Brain Processes

New study challenges previous understanding of how the brain processes movement and sensation


Scientists from Fujita Health University have conducted a study that challenges the traditional view of how the brain processes sensory information during movement. It has long been believed that the primary motor cortex is responsible for modulating sensory experiences during movement. However, the researchers discovered that other regions beyond the primary motor cortex actually have a significant influence on the primary sensory cortex.

The human brain is widely regarded as the most complex organ in the body, and understanding how it processes sensory information and how this information interacts with motor control has been a topic of interest for neuroscientists for over a century. Fortunately, advanced laboratory tools and techniques now allow researchers to use animal models, like mice, to investigate these complex mechanisms.

Previous studies conducted on anesthetized mice in the 20th century suggested that sensory inputs primarily define neuronal activity in the primary sensory cortices. However, more recent studies involving awake mice have revealed that spontaneous behaviors, such as exploratory motion and whisking, actually regulate the activity of sensory responses in the primary sensory cortices. In other words, body movements significantly impact sensations at the neuronal level, but the underlying mechanisms are not fully understood.

To bridge this knowledge gap, a research team from Japan focused on investigating the primary somatosensory barrel cortex (S1), which is responsible for processing tactile input from the whiskers in mice. Led by Professor Takayuki Yamashita from Fujita Health University and Dr. Masahiro Kawatani from Nagoya University, the researchers conducted a study published in The Journal of Neuroscience.

The S1 region receives input from several other areas, including the secondary somatosensory cortex (S2), the primary motor cortex (M1), and the sensory thalamus (TLM). To understand how these regions modulate activity in S1, the researchers used optogenetics, a technique that controls the activities of specific neuronal populations using light. They introduced a light-sensitive protein called eOPN3 into the M1, S2, and TLM regions of the mice.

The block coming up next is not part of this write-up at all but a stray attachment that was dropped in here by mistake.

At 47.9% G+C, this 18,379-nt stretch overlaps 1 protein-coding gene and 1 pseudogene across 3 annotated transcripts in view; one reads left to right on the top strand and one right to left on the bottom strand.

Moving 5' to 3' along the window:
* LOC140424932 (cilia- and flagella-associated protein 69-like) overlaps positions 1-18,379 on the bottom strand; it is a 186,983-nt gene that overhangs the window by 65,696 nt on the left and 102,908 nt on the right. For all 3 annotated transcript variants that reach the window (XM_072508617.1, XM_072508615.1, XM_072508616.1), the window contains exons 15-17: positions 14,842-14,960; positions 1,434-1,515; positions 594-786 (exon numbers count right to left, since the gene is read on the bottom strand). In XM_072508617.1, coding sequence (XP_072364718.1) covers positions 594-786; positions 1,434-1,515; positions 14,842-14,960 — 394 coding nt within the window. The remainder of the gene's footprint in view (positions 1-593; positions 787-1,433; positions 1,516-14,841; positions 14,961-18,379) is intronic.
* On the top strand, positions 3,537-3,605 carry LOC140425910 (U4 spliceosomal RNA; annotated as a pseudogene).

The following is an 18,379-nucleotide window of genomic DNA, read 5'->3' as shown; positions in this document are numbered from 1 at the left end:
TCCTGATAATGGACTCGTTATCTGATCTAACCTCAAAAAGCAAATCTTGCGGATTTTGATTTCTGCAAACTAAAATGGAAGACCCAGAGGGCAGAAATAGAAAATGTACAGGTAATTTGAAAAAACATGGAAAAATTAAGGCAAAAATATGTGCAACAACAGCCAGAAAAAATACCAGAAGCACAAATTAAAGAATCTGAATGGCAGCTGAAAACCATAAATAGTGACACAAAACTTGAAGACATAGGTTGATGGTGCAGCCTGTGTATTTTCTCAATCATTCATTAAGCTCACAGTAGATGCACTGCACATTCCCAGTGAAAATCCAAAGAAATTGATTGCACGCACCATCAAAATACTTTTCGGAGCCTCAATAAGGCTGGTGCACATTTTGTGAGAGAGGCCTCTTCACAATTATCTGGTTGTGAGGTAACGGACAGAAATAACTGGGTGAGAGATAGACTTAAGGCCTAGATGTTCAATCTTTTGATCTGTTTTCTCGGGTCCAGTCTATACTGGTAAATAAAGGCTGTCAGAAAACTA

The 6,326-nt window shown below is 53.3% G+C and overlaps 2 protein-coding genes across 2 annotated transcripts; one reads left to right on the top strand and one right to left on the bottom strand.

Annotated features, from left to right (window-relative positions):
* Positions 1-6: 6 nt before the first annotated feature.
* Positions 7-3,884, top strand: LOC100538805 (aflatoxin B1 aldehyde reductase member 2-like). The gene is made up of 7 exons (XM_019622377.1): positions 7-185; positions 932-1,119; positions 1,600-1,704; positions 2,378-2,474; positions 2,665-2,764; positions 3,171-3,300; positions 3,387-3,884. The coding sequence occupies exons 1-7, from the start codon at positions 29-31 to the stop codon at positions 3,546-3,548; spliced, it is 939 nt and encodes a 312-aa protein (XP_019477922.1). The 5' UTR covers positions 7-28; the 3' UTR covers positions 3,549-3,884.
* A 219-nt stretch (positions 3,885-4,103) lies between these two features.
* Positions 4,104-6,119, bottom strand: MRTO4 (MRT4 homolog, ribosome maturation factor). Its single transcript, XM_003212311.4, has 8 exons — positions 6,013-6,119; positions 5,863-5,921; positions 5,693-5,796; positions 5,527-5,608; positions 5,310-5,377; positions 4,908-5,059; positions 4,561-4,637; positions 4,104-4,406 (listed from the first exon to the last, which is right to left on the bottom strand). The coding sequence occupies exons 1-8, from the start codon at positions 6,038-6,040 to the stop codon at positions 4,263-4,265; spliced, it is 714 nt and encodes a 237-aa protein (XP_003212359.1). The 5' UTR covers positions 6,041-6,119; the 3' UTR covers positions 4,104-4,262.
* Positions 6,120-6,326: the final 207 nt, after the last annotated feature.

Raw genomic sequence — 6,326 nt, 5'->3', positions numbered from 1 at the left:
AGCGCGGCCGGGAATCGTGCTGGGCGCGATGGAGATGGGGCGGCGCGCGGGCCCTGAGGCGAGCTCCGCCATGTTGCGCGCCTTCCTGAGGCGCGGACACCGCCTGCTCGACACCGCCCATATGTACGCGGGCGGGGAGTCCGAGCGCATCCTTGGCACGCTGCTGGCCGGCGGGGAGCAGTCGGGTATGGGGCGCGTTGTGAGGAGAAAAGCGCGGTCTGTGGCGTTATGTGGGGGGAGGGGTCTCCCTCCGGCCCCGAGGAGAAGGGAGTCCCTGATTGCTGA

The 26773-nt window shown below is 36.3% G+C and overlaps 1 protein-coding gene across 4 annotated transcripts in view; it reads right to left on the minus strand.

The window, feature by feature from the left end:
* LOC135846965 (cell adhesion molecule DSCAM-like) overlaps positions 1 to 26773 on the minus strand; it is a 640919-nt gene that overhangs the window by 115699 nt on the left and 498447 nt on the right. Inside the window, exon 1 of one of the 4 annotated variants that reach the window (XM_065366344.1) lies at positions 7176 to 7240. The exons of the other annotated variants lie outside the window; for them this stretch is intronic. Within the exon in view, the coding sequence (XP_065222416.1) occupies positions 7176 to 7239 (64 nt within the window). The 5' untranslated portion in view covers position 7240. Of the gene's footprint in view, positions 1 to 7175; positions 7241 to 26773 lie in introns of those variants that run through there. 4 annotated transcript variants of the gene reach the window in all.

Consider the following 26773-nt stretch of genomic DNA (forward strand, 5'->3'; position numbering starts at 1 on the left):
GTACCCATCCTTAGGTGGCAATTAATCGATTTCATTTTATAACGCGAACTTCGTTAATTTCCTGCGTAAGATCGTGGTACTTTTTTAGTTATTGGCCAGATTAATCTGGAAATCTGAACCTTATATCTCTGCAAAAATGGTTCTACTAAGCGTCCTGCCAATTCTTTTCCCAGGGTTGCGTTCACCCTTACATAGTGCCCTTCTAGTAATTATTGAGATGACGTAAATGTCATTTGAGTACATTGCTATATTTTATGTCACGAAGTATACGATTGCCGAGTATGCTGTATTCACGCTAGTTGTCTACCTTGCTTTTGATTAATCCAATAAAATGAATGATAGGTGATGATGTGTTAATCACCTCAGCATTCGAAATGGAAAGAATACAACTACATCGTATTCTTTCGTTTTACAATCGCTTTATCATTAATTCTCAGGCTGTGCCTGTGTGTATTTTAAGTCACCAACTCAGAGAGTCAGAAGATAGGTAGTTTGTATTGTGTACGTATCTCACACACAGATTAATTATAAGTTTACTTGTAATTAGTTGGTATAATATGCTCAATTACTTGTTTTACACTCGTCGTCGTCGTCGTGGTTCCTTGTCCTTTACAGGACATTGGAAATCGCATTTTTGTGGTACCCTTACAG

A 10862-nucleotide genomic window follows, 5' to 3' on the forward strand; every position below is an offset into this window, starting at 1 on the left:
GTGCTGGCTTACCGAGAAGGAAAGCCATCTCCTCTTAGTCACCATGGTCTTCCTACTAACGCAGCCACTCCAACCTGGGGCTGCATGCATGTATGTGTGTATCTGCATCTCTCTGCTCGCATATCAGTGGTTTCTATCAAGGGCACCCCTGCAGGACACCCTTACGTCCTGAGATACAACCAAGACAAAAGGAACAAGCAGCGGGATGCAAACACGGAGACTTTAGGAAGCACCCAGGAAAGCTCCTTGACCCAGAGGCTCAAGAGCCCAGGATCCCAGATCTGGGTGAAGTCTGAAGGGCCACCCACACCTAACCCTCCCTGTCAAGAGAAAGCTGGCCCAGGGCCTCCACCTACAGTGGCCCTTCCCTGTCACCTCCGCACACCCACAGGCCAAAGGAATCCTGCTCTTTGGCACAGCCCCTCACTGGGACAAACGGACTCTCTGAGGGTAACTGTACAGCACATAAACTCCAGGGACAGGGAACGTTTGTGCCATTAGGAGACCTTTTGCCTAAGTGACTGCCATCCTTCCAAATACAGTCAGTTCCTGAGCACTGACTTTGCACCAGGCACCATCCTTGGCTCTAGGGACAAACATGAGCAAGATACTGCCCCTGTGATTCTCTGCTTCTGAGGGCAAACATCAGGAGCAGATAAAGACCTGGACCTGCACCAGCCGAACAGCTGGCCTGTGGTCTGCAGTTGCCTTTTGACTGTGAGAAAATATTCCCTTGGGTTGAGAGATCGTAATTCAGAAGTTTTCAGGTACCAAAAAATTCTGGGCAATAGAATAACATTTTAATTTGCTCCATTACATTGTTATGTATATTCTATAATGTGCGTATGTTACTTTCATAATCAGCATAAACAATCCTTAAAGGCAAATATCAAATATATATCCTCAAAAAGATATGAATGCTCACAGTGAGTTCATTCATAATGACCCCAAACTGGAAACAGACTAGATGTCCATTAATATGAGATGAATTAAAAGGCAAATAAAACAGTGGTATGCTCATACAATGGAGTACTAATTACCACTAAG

By selectively inhibiting different signal inputs going to S1 using light, the researchers observed the effect on neuronal activity in S1 while the mice performed spontaneous whisking. Surprisingly, they found that only signal inputs from S2 and TLM to S1, not from M1 to S1, modulated neuronal activity during whisking. The pathway from S2 to S1 appeared to convey information about the motion state of the whiskers, while the TLM-to-S1 pathway relayed information related to the phase of spontaneous whisking.

These findings challenge the conventional understanding that neuronal activity in sensory cortices is primarily modulated by motor cortices during movement. According to Professor Yamashita, these results provoke a reconsideration of the role of motor-sensory projections in sensorimotor integration and reveal a new function for S2-to-S1 projections.

Understanding how different brain regions modulate activities in response to movement could have significant implications in various fields. This research could potentially revolutionize areas such as artificial intelligence, prosthetics, and brain-computer interfaces. By gaining a better understanding of these neural mechanisms, it may be possible to develop AI systems that mimic human sensory-motor integration and create more intuitive prosthetics and interfaces for individuals with disabilities.

In conclusion, this study provides new insights into the complex workings of the brain and opens avenues for further research on the connection between body motion and sensory perception. As scientists continue to unravel the mysteries of the human brain, studies like this offer crucial clues in the quest to understand this intricate organ.


1. Source: Coherent Market Insights, Public sources, Desk research
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